4. Elijah's prayer (I Kings 18:36-37) contains allusions to several passages from Moses' prayers and speeches. See: Exodus 32:13, Numbers 16:28, Deut. 4:39, and 29:3. In the case of Moses, regarding the sacrifices offered on the eighth day it says: "Fire came forth from before the Lord and consumed the burnt offering and the fat parts on the altar. And all the people saw, and shouted, and fell on their faces" (Lev. 9:24). In the case of Elijah it says: "Then fire from the Lord descended and consumed the burnt offering, ... When they saw this, all the people flung themselves on their faces and cried out, 'The Lord alone is G-d. The Lord alone is G-d!'" (I Kings 18:38-39). Given the circumstances, the fire in the Tabernacle came forth from before the Lord, whereas with Elijah the fire from the Lord descended. It is described thus to emphasize that it is fire from the Lord and not from Baal, and hence it descends from on high. It is important to note that in the Torah as well as in Kings it does not say that the fire actually came down from heaven. Only at the end of Elijah's days does Scripture explicitly say that he caused fire to descend from heaven and consume the king's emissaries who had come to him brazenly (II Kings 1; to be discussed below). The above verses (I Kings 18:38-39) show a sort of reciprocity: the same Hebrew verb is used to describe the fire descending and the people falling on their faces. With regard to the Tabernacle, it says that the people shouted but does not spell out what they said; whereas in the case of Elijah this is noted explicitly: "The Lord alone is G-d. The Lord alone is G-d!" This is an enactment of Moses' words, "It has been clearly demonstrated to you that the Lord alone is G-d" (Deut. 4:35).

5. Killing the prophets of Baal, as compared with killing those who worshipped the golden calf, as noted above.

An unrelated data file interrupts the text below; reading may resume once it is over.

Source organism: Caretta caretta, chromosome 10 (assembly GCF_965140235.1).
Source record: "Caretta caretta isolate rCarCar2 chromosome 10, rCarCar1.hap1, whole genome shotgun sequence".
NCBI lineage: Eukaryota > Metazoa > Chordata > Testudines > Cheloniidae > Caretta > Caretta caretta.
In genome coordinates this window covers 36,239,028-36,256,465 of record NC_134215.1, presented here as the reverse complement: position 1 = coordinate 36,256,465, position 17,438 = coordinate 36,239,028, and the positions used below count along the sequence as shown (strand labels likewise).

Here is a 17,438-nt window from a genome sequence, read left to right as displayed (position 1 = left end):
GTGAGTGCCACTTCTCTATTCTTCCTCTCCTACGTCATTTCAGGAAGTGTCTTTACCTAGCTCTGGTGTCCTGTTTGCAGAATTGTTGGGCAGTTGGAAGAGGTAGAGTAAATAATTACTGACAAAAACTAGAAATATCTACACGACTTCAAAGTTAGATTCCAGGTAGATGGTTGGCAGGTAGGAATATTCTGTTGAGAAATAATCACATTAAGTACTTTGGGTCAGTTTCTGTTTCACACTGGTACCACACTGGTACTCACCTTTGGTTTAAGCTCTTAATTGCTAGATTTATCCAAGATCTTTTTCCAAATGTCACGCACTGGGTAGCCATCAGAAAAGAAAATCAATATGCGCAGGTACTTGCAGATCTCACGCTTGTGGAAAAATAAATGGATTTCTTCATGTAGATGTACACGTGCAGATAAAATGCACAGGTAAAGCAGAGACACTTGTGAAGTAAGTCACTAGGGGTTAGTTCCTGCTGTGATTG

6. Like Moses, who fled from the king who sought his death on account of his having killed the Egyptian (Ex. 2:15), so too, Elijah fled from the queen who sought his death on account of his having killed the prophets of Baal (I Kings 13:3). Scripture, however, indicates that he did not actually flee, rather he left the country upon the queen's demand, under threat of death from her.

7. Elijah was sitting under a broom bush when an angel was revealed to him (I Kings 19:4-7). There is some similarity here to Moses driving the flock into the wilderness, where an angel appeared to him out of a bush (Ex. 3:1-2). Here Moses' superiority to Elijah is quite evident. Elijah wished to die, but not Moses (although on another occasion he did request "kill me rather," except that there he was beseeching on behalf of the people of Israel). Elijah was sleeping, but Moses saw the angel while awake.

8. The experience of Elijah at Horeb bears similarities to that of Moses, but it also has certain differences. Moses spent forty days and forty nights on the mountain; Elijah walked for forty days and forty nights until he reached the mountain, but only remained on the mountain itself briefly. Neither Moses nor Elijah ate or drank for forty days and forty nights. Moses had no need of sustenance whatsoever while he was with G-d. Elijah, on the other hand, who journeyed over land, needed sustenance; but the food and drink that he had prior to setting out - "a cake baked on hot stones and a jar of water" - sufficed him for the entire time that he was without food or drink.

Moses was told, "I will put you in a cleft of the rock" (Ex. 33:22), whereas Elijah entered the cave of his own accord and slept there. This indicates that he was not expecting a prophetic revelation while awake, rather a prophetic message in a dream. He heard G-d address him, "Why are you here, Elijah?" (I Kings 19:9). This question could be taken as a reproach: why did you come in here to sleep? Elijah did not respond to the reproach, rather took pride in his zealotry (according to the view of the midrash) out of his criticism of Israel - just the opposite of Moses, who always begged for mercy towards Israel. Elijah's words evoked the following response: "Come out and stand on the mountain before the Lord" (I Kings 19:11). As if to say: You, Elijah, are not like Moses, who stood in the cleft of the rock with the Lord's hand shielding him (Ex. 33:22). Rather, you, Elijah, must come out of the cave immediately. Thus the words said to Elijah, "stand on the mountain before the Lord," are intended to convey to Elijah that he must move away from the sacred place, from the cave; whereas the parallel expression used with Moses, "present yourself there to Me, on the top of the mountain" (Ex. 34:2) is intended to tell Moses to draw closer to the sacred spot.